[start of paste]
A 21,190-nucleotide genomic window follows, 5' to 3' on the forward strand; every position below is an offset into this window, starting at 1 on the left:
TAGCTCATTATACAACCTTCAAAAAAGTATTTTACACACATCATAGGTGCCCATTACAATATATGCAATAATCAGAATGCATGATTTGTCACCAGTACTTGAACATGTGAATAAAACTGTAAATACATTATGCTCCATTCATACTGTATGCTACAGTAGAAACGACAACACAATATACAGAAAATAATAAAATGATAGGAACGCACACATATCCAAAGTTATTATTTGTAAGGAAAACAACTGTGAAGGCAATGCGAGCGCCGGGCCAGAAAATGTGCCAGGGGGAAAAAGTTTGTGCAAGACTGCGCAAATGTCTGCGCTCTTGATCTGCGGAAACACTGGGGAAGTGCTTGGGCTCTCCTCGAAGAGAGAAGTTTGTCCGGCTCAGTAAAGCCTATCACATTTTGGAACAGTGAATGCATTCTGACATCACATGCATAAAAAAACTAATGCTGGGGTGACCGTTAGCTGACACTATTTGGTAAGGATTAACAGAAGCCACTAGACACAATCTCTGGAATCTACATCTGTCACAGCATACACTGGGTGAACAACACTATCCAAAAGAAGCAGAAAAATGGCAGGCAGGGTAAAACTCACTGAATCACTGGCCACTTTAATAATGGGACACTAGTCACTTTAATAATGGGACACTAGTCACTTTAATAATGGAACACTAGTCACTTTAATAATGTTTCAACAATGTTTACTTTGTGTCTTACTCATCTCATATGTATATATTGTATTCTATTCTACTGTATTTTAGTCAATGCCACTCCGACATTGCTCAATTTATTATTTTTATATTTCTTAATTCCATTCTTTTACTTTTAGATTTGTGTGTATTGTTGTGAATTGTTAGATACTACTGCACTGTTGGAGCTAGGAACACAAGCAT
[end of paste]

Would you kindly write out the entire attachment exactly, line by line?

A 21,190-nucleotide genomic window follows, 5' to 3' on the forward strand; every position below is an offset into this window, starting at 1 on the left:
TAGCTCATTATACAACCTTCAAAAAAGTATTTTACACACATCATAGGTGCCCATTACAATATATGCAATAATCAGAATGCATGATTTGTCACCAGTACTTGAACATGTGAATAAAACTGTAAATACATTATGCTCCATTCATACTGTATGCTACAGTAGAAACGACAACACAATATACAGAAAATAATAAAATGATAGGAACGCACACATATCCAAAGTTATTATTTGTAAGGAAAACAACTGTGAAGGCAATGCGAGCGCCGGGCCAGAAAATGTGCCAGGGGGAAAAAGTTTGTGCAAGACTGCGCAAATGTCTGCGCTCTTGATCTGCGGAAACACTGGGGAAGTGCTTGGGCTCTCCTCGAAGAGAGAAGTTTGTCCGGCTCAGTAAAGCCTATCACATTTTGGAACAGTGAATGCATTCTGACATCACATGCATAAAAAAACTAATGCTGGGGTGACCGTTAGCTGACACTATTTGGTAAGGATTAACAGAAGCCACTAGACACAATCTCTGGAATCTACATCTGTCACAGCATACACTGGGTGAACAACACTATCCAAAAGAAGCAGAAAAATGGCAGGCAGGGTAAAACTCACTGAATCACTGGCCACTTTAATAATGGGACACTAGTCACTTTAATAATGGGACACTAGTCACTTTAATAATGGAACACTAGTCACTTTAATAATGTTTCAACAATGTTTACTTTGTGTCTTACTCATCTCATATGTATATATTGTATTCTATTCTACTGTATTTTAGTCAATGCCACTCCGACATTGCTCAATTTATTATTTTTATATTTCTTAATTCCATTCTTTTACTTTTAGATTTGTGTGTATTGTTGTGAATTGTTAGATACTACTGCACTGTTGGAGCTAGGAACACAAGCAT